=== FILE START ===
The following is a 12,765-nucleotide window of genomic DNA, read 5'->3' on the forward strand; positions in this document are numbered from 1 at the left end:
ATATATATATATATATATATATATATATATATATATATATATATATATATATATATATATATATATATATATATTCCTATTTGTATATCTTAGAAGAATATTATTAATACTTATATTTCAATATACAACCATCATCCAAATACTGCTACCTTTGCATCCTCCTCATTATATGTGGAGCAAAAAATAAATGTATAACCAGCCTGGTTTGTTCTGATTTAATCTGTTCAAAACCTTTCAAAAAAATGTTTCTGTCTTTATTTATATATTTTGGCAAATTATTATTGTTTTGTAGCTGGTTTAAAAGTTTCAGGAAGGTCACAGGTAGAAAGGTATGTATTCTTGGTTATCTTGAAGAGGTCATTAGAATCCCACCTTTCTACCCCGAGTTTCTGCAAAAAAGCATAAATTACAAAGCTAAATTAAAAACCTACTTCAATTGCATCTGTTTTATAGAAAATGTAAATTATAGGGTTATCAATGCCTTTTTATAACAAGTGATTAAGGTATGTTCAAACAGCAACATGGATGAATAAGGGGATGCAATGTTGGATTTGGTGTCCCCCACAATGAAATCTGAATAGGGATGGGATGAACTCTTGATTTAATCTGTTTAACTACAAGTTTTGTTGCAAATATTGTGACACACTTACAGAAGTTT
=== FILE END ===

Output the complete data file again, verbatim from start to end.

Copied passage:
The following is a 12,765-nucleotide window of genomic DNA, read 5'->3' on the forward strand; positions in this document are numbered from 1 at the left end:
ATATATATATATATATATATATATATATATATATATATATATATATATATATATATATATATATATATATATATTCCTATTTGTATATCTTAGAAGAATATTATTAATACTTATATTTCAATATACAACCATCATCCAAATACTGCTACCTTTGCATCCTCCTCATTATATGTGGAGCAAAAAATAAATGTATAACCAGCCTGGTTTGTTCTGATTTAATCTGTTCAAAACCTTTCAAAAAAATGTTTCTGTCTTTATTTATATATTTTGGCAAATTATTATTGTTTTGTAGCTGGTTTAAAAGTTTCAGGAAGGTCACAGGTAGAAAGGTATGTATTCTTGGTTATCTTGAAGAGGTCATTAGAATCCCACCTTTCTACCCCGAGTTTCTGCAAAAAAGCATAAATTACAAAGCTAAATTAAAAACCTACTTCAATTGCATCTGTTTTATAGAAAATGTAAATTATAGGGTTATCAATGCCTTTTTATAACAAGTGATTAAGGTATGTTCAAACAGCAACATGGATGAATAAGGGGATGCAATGTTGGATTTGGTGTCCCCCACAATGAAATCTGAATAGGGATGGGATGAACTCTTGATTTAATCTGTTTAACTACAAGTTTTGTTGCAAATATTGTGACACACTTACAGAAGTTT